According to the EIU, for a decade Bangladesh has been in the middle of an autocratic and flawed democratic system, known as the hybrid regime. However, Bangladesh's score in the Global Democracy Index in 2018 increased by 0.14 point compared to the previous year. As a result, in 2017, where the country was ranked 92nd, the following year it was 88th position.

Based on the scores obtained, the countries are divided into four categories: dictatorship, a hybrid regime, flawed democracy, and full democracy. If you want to go to the state of full democracy, you have to score 9 to 10 in the democratic index. Countries with scores of 6 to 8 have been called flawed democracies. However, the scores of the countries listed in the hybrid regime are between 5 and 6 and the scores of the autonomous countries are between zero and 4. Out of 167 countries, only 20 countries are on the list of democracies, 55 countries are on the list of flawed democracies, 39 countries are on the list of hybrid regimes and 53 countries are on the list of autocratic countries. In 2016, Bangladesh got a score of 5.57 and is on the list of EIU's hybrid regime.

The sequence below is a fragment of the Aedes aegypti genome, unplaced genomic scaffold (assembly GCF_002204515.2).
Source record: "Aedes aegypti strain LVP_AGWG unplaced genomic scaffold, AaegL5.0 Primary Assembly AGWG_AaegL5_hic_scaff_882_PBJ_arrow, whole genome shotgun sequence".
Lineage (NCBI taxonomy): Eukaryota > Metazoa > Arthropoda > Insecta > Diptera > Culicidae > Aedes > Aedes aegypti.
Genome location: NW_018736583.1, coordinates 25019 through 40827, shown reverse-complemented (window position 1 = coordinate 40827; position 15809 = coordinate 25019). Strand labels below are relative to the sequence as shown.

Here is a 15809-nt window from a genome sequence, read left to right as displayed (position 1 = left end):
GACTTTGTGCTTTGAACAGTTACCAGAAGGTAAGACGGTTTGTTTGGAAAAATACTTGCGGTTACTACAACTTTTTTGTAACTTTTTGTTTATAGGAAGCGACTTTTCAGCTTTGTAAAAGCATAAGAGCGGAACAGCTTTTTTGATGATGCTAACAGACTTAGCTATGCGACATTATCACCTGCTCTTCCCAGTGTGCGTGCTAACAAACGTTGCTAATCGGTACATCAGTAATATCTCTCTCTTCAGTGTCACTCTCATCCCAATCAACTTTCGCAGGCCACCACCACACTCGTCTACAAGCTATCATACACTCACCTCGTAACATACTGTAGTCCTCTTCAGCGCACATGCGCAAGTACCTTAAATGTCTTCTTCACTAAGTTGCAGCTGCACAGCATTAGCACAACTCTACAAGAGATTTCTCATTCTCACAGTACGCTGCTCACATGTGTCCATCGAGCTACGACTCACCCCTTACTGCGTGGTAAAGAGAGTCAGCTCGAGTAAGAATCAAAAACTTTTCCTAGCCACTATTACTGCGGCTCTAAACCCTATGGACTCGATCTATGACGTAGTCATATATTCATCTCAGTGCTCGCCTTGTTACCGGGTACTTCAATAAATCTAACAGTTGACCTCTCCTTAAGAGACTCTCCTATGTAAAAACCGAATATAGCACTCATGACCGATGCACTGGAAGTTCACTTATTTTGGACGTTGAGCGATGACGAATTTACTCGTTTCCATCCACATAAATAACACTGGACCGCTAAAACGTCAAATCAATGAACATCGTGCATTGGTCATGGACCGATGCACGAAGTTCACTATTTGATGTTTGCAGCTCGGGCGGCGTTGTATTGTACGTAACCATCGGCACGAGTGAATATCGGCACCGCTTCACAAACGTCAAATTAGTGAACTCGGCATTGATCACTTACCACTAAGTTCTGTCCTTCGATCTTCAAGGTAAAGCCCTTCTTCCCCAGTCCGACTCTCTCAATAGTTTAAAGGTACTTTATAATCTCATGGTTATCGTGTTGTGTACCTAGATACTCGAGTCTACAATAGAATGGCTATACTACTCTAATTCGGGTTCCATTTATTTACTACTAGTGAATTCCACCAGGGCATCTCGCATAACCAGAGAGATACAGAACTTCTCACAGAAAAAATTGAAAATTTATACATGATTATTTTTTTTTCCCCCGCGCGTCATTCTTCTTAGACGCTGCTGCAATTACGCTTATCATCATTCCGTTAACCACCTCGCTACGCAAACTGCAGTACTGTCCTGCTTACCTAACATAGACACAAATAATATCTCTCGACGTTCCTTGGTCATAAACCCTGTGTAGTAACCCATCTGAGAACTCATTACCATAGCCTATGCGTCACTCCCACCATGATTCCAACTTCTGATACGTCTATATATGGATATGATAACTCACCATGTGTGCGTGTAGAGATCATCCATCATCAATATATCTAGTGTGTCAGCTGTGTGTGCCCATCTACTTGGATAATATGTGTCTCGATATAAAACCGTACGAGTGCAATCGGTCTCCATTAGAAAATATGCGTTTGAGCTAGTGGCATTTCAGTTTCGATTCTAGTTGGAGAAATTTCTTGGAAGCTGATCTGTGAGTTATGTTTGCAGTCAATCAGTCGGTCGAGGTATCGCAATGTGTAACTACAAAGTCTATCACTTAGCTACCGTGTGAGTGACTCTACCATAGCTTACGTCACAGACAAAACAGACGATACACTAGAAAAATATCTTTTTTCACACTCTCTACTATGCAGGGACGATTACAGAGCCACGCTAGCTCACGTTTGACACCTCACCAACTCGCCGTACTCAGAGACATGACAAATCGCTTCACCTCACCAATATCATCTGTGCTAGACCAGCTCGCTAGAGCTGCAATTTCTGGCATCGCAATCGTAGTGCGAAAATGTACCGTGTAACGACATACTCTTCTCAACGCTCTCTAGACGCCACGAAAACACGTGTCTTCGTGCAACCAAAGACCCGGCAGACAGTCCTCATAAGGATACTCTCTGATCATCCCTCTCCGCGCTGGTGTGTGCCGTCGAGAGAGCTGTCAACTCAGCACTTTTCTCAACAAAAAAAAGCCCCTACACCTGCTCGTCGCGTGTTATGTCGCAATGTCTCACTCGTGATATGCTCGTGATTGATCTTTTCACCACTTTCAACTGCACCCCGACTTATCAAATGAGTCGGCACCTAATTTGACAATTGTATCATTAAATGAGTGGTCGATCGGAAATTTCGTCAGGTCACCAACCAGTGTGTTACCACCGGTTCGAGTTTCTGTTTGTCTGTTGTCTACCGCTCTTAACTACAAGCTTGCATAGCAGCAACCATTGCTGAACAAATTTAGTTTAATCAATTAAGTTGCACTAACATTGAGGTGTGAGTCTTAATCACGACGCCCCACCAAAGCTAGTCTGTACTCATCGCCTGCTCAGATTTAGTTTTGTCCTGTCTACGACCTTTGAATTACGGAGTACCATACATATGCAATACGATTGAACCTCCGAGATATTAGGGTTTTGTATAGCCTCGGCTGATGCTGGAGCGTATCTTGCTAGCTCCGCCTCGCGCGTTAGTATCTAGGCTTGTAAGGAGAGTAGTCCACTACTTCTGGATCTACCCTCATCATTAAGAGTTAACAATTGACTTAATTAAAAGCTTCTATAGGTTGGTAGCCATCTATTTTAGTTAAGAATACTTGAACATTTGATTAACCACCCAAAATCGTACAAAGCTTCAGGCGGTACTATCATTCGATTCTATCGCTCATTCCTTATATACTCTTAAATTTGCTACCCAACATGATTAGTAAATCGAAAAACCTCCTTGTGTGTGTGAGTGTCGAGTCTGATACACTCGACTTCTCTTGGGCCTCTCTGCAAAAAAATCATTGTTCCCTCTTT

According to the EIU report, flawed democracies exist in India and Sri Lanka among South Asian countries. On the other hand, Bangladesh, Bhutan, Nepal, and Pakistan have hybrid regimes and Afghanistan has an autocratic system of government. EIU has been publishing such research reports since 2006. The BNP was in power in 2006, while AL in 2021. There is not much change in the index.

In Bangladesh, while the opposition parties have been trying to demonstrate their power on the street, the ruling parties suppress the opposition voice by different means. It is really a sad state that, even after 50 years of independence, Bangladesh cannot hold free and fair elections and is trapped in a hybrid regime.

(The writer, an LLM graduate from the George Washington University Law School in Washington D.C., is a law practitioner based in New York. The views are personal. He can be contacted at